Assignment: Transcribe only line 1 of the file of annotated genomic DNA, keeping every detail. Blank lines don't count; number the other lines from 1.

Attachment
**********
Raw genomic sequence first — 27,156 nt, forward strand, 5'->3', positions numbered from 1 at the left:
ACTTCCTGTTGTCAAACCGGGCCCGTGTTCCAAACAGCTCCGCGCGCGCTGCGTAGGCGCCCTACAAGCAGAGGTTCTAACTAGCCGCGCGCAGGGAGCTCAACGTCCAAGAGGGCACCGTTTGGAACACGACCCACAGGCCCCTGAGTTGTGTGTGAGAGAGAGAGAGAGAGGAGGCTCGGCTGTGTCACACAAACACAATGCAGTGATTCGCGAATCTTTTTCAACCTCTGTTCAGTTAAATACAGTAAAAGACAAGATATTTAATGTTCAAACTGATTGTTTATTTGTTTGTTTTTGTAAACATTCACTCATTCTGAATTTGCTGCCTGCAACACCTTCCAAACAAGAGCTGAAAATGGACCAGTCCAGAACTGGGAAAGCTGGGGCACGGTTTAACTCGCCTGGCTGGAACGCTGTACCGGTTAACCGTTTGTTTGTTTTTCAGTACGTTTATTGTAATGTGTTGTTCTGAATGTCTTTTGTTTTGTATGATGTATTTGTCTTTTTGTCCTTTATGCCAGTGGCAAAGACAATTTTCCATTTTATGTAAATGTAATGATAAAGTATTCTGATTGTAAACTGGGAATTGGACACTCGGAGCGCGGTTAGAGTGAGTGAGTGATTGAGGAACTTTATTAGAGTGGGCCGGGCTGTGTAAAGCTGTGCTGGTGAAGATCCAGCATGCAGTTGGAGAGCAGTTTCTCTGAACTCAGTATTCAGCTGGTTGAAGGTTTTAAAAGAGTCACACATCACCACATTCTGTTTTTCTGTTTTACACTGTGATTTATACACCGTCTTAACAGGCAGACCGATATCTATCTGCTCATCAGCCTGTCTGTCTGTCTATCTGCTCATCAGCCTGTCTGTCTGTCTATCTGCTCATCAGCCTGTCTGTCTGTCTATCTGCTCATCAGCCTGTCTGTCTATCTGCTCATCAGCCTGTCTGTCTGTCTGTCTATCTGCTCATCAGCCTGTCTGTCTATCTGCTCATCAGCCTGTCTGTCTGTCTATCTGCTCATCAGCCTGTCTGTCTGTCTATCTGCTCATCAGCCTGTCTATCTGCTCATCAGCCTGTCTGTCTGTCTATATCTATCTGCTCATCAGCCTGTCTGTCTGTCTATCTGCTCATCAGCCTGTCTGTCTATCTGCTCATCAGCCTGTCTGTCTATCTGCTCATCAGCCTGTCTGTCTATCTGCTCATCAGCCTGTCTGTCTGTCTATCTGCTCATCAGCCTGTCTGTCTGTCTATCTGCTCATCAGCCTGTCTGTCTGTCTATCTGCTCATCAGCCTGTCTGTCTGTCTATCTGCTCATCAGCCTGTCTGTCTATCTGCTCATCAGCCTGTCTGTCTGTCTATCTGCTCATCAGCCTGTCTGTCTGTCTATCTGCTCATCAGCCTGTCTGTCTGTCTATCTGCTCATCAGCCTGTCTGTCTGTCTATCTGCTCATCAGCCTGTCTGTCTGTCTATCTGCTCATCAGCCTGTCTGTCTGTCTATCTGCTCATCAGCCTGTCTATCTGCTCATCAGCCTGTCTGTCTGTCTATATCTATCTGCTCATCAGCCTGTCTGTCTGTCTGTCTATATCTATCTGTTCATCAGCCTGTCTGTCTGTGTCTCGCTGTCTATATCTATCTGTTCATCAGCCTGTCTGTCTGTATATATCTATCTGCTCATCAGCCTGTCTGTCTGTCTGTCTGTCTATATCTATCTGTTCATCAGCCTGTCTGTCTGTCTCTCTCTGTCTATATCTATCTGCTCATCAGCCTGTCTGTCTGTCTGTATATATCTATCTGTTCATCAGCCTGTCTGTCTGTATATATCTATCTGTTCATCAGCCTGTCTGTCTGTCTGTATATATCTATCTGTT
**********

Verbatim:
Raw genomic sequence first — 27,156 nt, forward strand, 5'->3', positions numbered from 1 at the left: